Findings: There is a positive link between creative industries clustering and a location's propensity to vote Remain
The chart below plots “creative industries clustering” (the relative importance of creative industries businesses in the local economy compared to the UK average) in the horizontal axis, and an area’s “Remain Propensity” (total of population voting remain over total voting leave) in the vertical axis.
A score above 1 in creative clustering indicates that an area is relatively specialised in the creative industries. A score above 1 in Remain propensity indicates that more people in the area voted to Remain in the EU than to leave.
The chart shows a positive link between creative industries clustering and a location’s propensity to vote remain: 70% of those areas that had a creative clustering score above 1 voted to Remain, while 70% of those areas that had a creative clustering score below 1 voted to Leave. We also see a clearly higher propensity to vote Remain in Scotland (blue circles) than in England (orange circles), but even in Scotland, those locations with a stronger creative industries presence (Edinburgh and Glasgow) leaned more strongly towards Remain.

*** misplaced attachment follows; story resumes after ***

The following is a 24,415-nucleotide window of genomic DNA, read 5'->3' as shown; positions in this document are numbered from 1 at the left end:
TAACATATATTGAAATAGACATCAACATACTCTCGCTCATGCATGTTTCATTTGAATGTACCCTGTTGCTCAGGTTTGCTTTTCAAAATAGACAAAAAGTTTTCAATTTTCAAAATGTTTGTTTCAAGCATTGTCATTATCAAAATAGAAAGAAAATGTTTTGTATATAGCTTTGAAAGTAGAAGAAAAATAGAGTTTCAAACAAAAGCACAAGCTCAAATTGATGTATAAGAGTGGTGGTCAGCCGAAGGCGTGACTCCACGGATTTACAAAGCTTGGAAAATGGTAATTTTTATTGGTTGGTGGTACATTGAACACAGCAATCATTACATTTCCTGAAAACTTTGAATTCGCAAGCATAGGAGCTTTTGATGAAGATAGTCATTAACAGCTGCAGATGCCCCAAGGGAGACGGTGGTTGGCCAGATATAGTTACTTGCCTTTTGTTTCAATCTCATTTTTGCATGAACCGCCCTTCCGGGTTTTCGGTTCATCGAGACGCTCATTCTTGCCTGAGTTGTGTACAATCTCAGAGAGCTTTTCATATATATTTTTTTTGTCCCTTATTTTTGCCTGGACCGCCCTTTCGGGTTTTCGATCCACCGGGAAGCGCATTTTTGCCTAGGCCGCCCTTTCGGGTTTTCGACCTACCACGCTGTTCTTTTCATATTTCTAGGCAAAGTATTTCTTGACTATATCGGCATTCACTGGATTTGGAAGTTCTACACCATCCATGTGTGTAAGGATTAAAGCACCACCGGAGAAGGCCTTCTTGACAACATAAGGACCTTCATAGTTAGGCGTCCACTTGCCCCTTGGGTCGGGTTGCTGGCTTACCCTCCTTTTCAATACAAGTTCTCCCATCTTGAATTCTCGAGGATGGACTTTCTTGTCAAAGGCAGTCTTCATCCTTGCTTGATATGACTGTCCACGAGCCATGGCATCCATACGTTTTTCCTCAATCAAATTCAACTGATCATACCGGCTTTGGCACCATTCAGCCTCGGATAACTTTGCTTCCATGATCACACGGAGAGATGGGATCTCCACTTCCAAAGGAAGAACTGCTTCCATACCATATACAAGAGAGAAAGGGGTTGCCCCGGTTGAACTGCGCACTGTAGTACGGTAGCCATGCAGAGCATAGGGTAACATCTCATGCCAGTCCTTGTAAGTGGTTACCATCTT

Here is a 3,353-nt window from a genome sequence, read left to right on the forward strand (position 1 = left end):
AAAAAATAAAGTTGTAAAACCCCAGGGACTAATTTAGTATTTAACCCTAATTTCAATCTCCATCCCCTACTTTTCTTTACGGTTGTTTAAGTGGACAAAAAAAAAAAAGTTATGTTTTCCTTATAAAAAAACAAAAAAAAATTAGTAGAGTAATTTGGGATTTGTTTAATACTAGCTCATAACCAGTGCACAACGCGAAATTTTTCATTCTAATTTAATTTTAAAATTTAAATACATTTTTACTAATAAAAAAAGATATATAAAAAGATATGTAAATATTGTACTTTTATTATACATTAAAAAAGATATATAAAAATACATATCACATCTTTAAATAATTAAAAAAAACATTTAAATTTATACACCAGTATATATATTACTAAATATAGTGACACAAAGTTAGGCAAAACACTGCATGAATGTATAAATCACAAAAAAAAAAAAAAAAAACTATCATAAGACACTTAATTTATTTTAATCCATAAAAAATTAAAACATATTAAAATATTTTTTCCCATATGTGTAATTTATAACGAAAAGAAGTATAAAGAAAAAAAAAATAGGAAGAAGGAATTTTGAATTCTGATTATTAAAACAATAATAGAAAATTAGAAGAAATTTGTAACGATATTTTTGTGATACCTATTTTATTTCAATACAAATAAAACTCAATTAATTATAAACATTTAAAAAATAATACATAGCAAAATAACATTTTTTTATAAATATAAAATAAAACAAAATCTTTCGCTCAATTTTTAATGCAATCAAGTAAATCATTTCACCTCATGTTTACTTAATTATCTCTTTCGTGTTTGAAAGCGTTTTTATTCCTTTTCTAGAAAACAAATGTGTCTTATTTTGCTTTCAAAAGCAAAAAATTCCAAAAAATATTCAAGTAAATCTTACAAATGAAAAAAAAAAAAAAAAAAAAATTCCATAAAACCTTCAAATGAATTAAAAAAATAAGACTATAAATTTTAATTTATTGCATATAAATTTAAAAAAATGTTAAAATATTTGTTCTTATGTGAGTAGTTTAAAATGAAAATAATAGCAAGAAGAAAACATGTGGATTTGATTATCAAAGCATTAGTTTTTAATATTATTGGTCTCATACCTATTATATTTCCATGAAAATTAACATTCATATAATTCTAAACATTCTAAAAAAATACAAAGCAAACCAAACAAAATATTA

Potentially confounding factors: Creative clustering is stronger in highly educated, wealthier and more diverse areas
The relationship between creative clustering and voting for Remain could be driven by other ‘confounding’ factors - say, if the creative industries tend to locate in areas with higher levels of education, higher salaries or more ethnic diversity, which as we know from other research tended to vote Remain.
The ‘heatmap’ below shows the correlation between Remain voting, creative clustering and some of those factors. Warmer (orange-red) colours represent positive correlations (i.e. the areas that score positively in one variable tend to score positively in the other), while cooler (blue) colours represent negative ones (areas tend to score positively in one variable tend to score negatively in the other).